Accessing Dropbox via the browser

I also use the heck out of Dropbox for storing images and files I use on this site (note the images for blog folder in the screenshots above!), so when I used the WordPress app on the Tab to make a post, I could grab the images I worked on at home on the PC which were saved in that images for blog folder.  Admittedly, if I were to have a full-on laptop with me, I would be able to do much of the work I’ve described above, much faster, but the point is, you can do it with a tablet!


CamScanner turns your phone (or in this case, a tablet) into a document scanner to scan and manage your documents. I’ve used it quite a lot on my EVO, but again, the larger screen on the Tab made using CamScanner a pleasure.  I spent an evening scanning in numerous files into Evernote with the Galaxy Tab, all from the comfort of my living room! I know what you’re thinking: most people with a Tab or an iPad would be playing a game, reading a book or watching some video on their device while they relaxed in the living room!  Me, I was scanning files into Evernote! In my defense, I was focused on productivity for the review!

Scanning an article from a magazine

Cropping the shot

rotating the shot

Saving the scan as a PDF

The PDF of the magazine article

A few other notes, aside from productivity:

When I prepared for the first review of the Tab, I didn’t set the device up as my own, I used a test email account, and only installed a few apps.  For this review, I logged in to my “normal” Gmail account so I could have the Tab essentially set up like my EVO (for the most part). In a matter of minutes, I was synched to Google and had all my calendar, contacts and email on the Galaxy Tab.  I then used AppBrain to sync the list of apps from my EVO with the Tab.  I didn’t install all (145) of the apps I have on my EVO, but I did install a fair share of them.  The apps were chosen with productivity in mind.  My point is, all of this was incredibly easy and fast, and it didn’t require fancy footwork with any kind of desktop app.  In less than 10 minutes, the Galaxy Tab was almost a duplicate of my EVO setup, and I was operating in a familiar environment.

Swype is a great keyboard and I use it on my EVO all the time, but I found myself making more spelling errors than usual when swyping on the Galaxy Tab.  I attribute this to the larger screen.  As I mentioned in my first review, the swyping motion is much wider, much larger.  For example, the distance from the letter A to the letter L is better than two inches on the screen.  I would guess that in time, accuracy would improve, just like people need to learn how to use Swype on a standard smartphone screen.  The more you use it, the better you get.  During the week of using the review unit, I found myself tapping the letters vs. swyping, and I did just fine.  I also thumb typed (in portrait mode) with the default Samsung keyboard, and I got pretty fast and accurate with it!  That is a significant benefit of the 7″ form factor.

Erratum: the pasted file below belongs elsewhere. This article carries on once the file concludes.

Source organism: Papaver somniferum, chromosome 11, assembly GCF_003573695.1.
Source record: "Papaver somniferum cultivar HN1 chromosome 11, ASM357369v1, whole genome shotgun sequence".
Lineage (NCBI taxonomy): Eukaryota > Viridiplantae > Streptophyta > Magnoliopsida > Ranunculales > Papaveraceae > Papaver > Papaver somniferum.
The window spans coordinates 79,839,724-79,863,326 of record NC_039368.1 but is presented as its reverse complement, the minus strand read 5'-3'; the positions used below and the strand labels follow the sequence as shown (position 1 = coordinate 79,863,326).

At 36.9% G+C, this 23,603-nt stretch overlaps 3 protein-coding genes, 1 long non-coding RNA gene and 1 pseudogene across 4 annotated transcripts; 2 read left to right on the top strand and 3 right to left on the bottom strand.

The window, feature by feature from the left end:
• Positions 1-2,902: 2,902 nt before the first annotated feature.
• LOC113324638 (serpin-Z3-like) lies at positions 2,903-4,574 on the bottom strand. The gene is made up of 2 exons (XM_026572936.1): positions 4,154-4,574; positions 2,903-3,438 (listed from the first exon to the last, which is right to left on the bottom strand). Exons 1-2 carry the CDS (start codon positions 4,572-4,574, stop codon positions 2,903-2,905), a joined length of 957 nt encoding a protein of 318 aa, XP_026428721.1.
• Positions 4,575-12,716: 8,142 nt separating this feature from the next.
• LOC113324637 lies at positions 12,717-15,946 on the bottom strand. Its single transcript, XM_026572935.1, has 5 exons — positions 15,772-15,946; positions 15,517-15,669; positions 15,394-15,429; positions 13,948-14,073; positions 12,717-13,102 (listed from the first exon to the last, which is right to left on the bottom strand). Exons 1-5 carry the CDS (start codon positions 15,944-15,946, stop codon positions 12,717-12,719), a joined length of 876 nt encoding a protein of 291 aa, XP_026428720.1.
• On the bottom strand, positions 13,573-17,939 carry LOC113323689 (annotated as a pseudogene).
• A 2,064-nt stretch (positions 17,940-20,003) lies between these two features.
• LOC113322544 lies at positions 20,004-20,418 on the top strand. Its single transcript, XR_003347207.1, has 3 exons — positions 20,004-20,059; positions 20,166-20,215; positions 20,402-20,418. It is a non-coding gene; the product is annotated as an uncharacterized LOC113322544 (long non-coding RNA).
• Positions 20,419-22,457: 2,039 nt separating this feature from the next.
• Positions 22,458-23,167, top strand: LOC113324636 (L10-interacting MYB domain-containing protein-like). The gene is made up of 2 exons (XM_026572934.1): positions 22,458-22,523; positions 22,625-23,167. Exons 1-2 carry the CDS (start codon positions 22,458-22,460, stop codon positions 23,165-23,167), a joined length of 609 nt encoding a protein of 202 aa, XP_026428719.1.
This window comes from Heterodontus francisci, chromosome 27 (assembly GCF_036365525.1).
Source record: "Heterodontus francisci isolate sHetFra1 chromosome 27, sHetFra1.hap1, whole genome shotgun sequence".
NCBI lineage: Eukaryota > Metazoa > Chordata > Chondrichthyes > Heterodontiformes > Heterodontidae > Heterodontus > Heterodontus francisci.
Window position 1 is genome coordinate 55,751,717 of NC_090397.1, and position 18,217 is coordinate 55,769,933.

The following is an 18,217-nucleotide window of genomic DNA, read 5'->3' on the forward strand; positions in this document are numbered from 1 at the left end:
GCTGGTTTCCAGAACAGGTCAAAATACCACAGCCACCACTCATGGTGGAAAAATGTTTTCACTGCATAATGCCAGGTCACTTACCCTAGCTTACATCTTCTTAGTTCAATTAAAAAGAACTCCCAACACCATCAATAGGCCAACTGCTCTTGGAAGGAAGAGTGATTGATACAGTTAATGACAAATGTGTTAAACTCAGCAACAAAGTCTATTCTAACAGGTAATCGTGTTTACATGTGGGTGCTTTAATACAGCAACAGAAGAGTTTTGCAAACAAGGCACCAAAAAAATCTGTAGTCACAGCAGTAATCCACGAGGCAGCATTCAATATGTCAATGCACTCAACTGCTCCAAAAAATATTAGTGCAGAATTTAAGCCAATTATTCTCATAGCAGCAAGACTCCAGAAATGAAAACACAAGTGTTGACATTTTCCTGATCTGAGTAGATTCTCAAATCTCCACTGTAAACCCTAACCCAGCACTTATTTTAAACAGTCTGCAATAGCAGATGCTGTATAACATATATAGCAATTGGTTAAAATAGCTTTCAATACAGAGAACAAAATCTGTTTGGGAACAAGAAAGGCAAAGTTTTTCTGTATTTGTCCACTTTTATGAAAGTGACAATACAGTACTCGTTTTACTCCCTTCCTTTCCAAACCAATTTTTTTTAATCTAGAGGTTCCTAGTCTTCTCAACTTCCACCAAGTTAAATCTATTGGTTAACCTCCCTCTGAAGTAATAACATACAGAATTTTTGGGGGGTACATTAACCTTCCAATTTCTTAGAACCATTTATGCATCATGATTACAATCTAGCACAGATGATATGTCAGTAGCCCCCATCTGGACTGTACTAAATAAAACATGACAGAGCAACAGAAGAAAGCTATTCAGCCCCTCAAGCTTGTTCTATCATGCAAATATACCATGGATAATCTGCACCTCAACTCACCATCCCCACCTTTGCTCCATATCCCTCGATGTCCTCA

When reading Twitter feeds on my EVO, I frequently save tweets as favorites if there is a link that goes to a full-on web page, because even with a 4.3″ screen, I don’t enjoy viewing full websites on my EVO all that much.  I’ll do it in a pinch, but I usually prefer to open up those favorites later on my home PC, and view the full websites via my Chrome browser.  During the week with the Tab, I discovered that I was viewing more content on the device (be it links in tweets, emails, Pulse, etc).  I have grown to really like the size of the Tab – it is just large enough to make viewing things pleasurable, but not so large as to become uncomfortable to hold.  And holding a 7″ tablet in one hand is very feasible. With 10″ devices, not so much…


The Galaxy Tab proves very productive for accessing (and realistically handling) work related tasks using Citrix.  It receives good marks for ease of use with something like TeamViewer, which provides limitless capability for productivity, as you are accessing full-blown computers. Some things might not be as easy to do as when sitting at a PC, but you technically can do them.  Normally I would have used my netbook to accomplish a lot of the tasks I’ve mentioned, but the Tab did the trick, and I didn’t have to do anything special to tether, like I have to do with my netbook when I’m on the go.

I was pleasantly surprised to find how productive I could be with the Galaxy Tab, especially since the device is not really intended for such use.  Most people will use a tablet purely for entertainment and enjoyment, but it’s good to know that the device can be quite useful for other things as well.  There will still be a need for laptops in certain situations, but I am confident that we’re just beginning to see what can be done with the tablet form factor.  I had a glimpse of it for a week, and it was so impactful, I purchased a Tab of my own!  Anyone want to buy a used netbook?!  (kidding! I’ll still make use of it!)